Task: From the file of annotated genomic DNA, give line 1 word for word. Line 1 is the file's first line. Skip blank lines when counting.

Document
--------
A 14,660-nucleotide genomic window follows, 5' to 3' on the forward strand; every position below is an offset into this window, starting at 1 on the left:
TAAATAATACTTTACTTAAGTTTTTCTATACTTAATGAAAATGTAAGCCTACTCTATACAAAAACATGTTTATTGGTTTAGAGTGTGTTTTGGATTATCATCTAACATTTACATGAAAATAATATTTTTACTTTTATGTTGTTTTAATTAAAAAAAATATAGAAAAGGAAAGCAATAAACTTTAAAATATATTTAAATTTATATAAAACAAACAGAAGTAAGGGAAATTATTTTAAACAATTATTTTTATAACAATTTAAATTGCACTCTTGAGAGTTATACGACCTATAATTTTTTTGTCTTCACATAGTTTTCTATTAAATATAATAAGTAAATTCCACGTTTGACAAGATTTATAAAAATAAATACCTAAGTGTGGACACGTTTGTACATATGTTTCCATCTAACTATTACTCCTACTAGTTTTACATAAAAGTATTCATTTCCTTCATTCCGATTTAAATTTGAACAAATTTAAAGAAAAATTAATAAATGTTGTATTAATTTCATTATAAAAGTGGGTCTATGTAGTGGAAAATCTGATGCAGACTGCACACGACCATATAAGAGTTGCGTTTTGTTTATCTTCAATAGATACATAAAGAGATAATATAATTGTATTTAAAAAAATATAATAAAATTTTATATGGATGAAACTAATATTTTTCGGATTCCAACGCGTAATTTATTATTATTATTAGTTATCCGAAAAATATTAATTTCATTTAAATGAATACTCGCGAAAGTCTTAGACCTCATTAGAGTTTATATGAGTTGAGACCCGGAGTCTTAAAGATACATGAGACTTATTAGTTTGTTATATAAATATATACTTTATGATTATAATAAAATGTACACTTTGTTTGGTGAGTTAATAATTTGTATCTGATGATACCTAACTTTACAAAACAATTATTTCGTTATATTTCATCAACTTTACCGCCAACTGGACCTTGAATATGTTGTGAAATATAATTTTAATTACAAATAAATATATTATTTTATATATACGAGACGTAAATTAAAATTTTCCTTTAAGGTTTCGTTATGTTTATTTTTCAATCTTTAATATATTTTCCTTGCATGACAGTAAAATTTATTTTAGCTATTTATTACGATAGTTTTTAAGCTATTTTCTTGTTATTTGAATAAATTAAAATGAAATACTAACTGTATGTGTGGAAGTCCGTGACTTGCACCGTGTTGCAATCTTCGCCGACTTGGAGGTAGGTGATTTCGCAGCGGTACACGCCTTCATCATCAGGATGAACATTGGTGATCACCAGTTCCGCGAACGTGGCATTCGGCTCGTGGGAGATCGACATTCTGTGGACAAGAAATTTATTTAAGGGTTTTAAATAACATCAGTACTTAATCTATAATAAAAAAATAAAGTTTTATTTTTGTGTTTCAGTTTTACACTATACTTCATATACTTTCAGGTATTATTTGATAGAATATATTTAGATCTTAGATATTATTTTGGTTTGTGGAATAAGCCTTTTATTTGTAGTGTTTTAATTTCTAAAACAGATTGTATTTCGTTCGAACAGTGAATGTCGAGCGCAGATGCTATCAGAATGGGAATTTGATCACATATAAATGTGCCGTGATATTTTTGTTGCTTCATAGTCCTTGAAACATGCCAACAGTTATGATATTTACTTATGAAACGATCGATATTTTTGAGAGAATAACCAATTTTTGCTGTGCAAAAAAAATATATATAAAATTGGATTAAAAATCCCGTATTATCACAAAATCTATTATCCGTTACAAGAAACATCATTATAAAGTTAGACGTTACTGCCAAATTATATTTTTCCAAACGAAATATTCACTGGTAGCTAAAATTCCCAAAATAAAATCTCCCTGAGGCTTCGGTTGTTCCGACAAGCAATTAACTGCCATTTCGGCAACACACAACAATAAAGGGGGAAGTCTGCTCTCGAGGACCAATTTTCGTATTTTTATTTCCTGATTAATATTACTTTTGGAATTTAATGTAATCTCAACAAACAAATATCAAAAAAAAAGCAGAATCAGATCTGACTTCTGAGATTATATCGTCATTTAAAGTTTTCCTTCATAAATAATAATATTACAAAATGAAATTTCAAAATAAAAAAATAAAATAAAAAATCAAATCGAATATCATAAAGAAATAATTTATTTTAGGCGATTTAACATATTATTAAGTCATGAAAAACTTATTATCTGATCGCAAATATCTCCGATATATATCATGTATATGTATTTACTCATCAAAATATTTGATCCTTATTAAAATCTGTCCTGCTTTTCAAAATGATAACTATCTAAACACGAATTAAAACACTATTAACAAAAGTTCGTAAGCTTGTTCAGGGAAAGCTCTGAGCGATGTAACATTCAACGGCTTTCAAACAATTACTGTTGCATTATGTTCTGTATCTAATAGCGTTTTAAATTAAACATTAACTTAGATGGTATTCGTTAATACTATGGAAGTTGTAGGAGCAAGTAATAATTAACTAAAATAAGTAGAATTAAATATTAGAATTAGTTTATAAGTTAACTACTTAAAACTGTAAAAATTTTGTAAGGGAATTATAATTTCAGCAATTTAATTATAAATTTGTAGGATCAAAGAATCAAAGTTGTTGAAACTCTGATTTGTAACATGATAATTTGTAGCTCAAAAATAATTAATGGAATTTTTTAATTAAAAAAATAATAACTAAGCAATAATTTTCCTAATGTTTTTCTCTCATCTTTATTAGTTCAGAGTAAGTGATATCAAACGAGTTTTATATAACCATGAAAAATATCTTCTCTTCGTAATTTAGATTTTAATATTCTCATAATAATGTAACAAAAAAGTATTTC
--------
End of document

A 14,660-nucleotide genomic window follows, 5' to 3' on the forward strand; every position below is an offset into this window, starting at 1 on the left: